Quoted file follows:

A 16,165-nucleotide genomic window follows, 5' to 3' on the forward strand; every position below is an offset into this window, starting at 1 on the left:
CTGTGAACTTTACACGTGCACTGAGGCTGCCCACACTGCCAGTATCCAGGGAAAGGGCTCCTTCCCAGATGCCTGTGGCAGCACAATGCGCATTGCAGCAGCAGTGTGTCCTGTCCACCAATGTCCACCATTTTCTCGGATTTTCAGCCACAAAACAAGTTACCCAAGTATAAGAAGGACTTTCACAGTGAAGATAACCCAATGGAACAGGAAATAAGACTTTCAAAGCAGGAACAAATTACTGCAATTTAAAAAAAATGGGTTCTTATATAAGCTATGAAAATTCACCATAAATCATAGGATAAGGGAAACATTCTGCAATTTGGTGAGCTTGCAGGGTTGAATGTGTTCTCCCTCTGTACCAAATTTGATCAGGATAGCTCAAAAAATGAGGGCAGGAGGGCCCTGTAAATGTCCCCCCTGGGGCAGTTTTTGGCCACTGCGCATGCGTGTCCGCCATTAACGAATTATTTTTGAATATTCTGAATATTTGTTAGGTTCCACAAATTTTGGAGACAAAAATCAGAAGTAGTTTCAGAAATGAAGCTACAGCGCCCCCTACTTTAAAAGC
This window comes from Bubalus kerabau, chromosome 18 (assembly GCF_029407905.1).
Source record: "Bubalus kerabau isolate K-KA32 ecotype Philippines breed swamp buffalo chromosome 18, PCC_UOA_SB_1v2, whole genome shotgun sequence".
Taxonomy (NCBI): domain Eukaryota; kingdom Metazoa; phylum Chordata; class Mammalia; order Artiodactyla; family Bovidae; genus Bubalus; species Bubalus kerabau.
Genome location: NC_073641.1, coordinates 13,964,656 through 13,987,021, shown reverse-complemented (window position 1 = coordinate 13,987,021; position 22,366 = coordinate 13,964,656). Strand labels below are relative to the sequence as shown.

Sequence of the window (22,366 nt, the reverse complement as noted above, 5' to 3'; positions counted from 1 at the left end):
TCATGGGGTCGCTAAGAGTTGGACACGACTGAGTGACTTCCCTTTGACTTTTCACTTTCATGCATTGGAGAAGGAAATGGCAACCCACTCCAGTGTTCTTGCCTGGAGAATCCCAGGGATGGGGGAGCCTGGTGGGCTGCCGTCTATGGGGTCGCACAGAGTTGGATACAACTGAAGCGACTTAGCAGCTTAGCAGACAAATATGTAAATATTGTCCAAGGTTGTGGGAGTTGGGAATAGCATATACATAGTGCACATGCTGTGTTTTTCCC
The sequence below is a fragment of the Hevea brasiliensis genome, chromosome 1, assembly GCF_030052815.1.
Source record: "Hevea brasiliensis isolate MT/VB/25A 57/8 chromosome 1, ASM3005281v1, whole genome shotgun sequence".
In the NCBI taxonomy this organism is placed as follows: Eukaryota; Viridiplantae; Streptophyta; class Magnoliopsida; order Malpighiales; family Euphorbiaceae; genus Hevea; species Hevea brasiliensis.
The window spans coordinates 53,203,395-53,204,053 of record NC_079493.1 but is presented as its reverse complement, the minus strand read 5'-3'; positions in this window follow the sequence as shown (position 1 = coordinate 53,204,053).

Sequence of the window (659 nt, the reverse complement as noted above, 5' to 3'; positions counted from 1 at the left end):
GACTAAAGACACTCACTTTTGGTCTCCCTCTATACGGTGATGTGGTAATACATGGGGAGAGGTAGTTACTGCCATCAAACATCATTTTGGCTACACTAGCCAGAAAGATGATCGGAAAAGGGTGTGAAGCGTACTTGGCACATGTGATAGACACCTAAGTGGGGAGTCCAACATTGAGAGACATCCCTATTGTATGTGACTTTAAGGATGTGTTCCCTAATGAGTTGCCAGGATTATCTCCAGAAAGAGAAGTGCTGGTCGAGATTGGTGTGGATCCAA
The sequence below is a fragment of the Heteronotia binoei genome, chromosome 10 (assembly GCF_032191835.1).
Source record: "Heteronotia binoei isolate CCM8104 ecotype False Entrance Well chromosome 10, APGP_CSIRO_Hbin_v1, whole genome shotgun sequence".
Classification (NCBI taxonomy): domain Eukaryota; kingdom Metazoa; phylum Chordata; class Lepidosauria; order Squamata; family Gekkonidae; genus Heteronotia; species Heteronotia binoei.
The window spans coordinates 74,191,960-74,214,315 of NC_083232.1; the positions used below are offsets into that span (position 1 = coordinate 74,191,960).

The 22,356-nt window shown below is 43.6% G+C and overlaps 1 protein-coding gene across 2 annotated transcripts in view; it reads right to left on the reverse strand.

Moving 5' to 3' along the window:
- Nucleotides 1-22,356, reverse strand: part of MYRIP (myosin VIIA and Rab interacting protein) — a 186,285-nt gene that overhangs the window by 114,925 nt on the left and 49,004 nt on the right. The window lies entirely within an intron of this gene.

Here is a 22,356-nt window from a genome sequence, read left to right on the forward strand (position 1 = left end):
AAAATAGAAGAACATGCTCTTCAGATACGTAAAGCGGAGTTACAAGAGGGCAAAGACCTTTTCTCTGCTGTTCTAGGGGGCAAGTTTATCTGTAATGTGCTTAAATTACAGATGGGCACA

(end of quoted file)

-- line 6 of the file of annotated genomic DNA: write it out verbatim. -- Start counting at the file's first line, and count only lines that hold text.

Genome location: NC_073641.1, coordinates 13,964,656 through 13,987,021, shown reverse-complemented (window position 1 = coordinate 13,987,021; position 22,366 = coordinate 13,964,656). Strand labels below are relative to the sequence as shown.